Rolling Out

NAACP’s Gerald Griggs touts the importance of Juneteenth

Celebration in Sandy Springs is occasion to bring unity, promote freedom and urge Black people to vote

Gerald A. Griggs is an Atlanta attorney who was elected the 13th President of the State Conference of the Georgia NAACP by an overwhelming margin. Sixteen months later, he became the President of the Atlanta NAACP.

It was therefore no surprise to see him out in Sandy Springs, celebrating Juneteenth and talking about why voting is important and why moving forward in freedom is vital. He took a few moments away from the festivities to speak with rolling out‘s Monisha Brown.

Mr. Griggs, can you explain to us what is the purpose of this Juneteenth festival and event?

It’s to bring Fulton County together. So, this is the third annual Juneteenth Celebration in Sandy Springs. But the name has changed. It’s now the One Fulton Juneteenth Celebration, because many know that there are supposedly two sections of Fulton County, North Fulton and South Fulton. But Sandy Springs is actually in the middle. So, we want to bring all of Fulton County together to celebrate liberation of freedom. So we partner with the Juneteenth Federation, and so many others to bring One Fulton. The Atlanta NAACP, the North Fulton NAACP, the Georgia State Congress and so many others are partnered together to bring this to Sandy Springs.

As a new parent, you’re in a position where our youth looking up to you. What will you tell your child about Juneteenth and the importance of the holiday?

I will tell them that almost two years after the signing of the Emancipation Proclamation, which freed the slaves on June 19, 1865, freed slaves in Galveston found out they were free from General Granger coming into town and they celebrated. That’s the birth of this Juneteenth. And so when we celebrate independence, we want to celebrate all independence. And that’s why we are celebrating Juneteenth, which is now a national holiday. It’s a state holiday in most states, and it’s a city holiday in most cities. So we are celebrating that combination by bringing everybody together here in Fulton County to  celebrate One Fulton Juneteenth.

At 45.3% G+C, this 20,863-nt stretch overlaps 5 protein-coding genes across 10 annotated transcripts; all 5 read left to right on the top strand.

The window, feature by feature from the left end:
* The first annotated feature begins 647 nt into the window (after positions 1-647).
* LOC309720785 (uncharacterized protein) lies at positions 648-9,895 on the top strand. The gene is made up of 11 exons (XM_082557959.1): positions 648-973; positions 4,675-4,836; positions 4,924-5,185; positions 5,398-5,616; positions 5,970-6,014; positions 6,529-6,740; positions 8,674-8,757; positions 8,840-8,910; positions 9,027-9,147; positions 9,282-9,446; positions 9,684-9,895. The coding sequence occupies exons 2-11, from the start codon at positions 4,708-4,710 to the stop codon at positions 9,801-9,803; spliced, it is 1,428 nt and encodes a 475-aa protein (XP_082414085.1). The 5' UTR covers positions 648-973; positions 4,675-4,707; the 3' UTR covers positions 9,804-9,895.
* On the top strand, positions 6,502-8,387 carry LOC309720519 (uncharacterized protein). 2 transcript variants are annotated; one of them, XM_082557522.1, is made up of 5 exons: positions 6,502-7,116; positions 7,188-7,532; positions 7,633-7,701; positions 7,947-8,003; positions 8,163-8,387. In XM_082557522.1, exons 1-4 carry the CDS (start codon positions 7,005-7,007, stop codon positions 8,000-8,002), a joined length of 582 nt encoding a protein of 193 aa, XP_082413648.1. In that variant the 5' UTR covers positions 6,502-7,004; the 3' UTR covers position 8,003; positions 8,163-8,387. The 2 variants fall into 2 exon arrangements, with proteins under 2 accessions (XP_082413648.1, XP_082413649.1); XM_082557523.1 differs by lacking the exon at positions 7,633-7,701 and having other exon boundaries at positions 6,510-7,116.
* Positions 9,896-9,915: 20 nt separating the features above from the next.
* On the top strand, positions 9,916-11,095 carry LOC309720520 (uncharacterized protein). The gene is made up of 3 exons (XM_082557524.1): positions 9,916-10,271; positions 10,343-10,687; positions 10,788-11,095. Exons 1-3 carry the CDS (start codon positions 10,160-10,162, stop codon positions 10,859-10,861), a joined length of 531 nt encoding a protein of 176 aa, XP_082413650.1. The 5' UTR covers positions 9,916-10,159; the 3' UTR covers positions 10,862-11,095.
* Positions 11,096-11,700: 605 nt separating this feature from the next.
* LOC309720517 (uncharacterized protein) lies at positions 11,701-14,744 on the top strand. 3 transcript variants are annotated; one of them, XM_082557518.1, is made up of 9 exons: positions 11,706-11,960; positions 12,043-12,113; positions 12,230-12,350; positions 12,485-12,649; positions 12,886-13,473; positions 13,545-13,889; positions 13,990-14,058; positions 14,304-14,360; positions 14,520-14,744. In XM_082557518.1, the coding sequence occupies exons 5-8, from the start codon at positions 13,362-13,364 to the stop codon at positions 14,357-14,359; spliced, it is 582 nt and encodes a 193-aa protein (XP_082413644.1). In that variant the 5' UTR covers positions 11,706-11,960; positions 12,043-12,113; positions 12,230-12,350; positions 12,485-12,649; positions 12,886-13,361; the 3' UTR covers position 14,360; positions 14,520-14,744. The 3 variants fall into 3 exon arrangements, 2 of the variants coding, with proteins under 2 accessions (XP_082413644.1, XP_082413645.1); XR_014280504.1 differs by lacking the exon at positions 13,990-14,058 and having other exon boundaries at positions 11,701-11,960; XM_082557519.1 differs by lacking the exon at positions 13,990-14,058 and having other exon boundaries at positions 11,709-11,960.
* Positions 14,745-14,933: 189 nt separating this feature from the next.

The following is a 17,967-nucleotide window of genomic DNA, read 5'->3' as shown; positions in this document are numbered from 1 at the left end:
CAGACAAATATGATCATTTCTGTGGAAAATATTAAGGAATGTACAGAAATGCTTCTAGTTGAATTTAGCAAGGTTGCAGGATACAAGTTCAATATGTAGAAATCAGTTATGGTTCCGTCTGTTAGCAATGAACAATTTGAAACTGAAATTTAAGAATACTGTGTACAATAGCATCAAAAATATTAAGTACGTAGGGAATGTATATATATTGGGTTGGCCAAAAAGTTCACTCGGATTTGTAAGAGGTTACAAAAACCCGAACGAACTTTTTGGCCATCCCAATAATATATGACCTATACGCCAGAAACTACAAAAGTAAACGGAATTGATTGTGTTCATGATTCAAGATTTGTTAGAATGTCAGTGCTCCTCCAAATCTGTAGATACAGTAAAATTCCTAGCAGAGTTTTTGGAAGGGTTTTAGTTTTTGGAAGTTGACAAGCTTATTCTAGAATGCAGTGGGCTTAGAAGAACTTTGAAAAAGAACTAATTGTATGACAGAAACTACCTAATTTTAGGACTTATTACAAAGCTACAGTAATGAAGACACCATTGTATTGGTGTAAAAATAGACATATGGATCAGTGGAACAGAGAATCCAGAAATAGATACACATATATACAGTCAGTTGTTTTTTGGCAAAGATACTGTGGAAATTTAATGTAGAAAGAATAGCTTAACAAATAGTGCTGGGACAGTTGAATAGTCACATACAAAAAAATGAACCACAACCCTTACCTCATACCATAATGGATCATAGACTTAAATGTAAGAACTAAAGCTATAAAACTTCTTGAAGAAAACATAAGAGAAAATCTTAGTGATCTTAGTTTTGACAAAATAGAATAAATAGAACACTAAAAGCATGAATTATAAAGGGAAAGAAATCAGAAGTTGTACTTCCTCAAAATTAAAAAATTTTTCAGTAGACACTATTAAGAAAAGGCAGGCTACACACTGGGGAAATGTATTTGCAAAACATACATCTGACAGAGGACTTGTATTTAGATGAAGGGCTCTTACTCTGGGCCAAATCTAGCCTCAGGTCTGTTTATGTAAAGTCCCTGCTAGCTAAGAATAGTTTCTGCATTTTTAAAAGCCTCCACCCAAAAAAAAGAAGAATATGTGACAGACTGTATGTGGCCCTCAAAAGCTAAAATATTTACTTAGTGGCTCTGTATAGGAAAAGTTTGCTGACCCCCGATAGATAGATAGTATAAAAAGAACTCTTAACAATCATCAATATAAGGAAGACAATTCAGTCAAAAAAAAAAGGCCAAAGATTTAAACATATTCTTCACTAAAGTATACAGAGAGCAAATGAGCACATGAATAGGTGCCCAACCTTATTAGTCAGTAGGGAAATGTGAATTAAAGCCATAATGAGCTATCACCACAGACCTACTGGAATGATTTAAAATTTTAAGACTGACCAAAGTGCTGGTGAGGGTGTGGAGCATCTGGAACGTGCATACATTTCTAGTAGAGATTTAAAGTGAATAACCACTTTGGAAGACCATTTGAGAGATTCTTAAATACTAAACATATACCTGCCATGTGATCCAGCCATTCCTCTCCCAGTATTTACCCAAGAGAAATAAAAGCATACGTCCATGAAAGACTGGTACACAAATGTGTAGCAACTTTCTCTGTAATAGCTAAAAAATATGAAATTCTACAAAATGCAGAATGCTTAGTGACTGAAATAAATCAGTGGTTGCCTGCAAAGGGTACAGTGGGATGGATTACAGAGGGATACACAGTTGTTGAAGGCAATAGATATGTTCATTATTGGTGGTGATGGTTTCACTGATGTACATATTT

Awesome. Now, this holiday is all about emancipation and freedom. How do you feel personally about the freedom of Black people right now in our country?

I feel like we are at a turning point in our country, where we’re either going to protect our freedoms and enhance them, or we’re going to go back. Of course, the NAACP for 115 years, we stood on the front lines, pushing for more freedom and we will continue to do that. So I’m hopeful.

Now this is an election year. So I’ve got to ask you, any messages out there about voting?

You know, voting is our power, our most powerful nonviolent weapon that we have in our arsenal. We have to exercise it. In this election, there’s a choice between freedom and liberation and going backward. Of course, the NAACP, we can’t tell you who to vote for, but we can tell you the progress must be made. And we have to continue to move forward.

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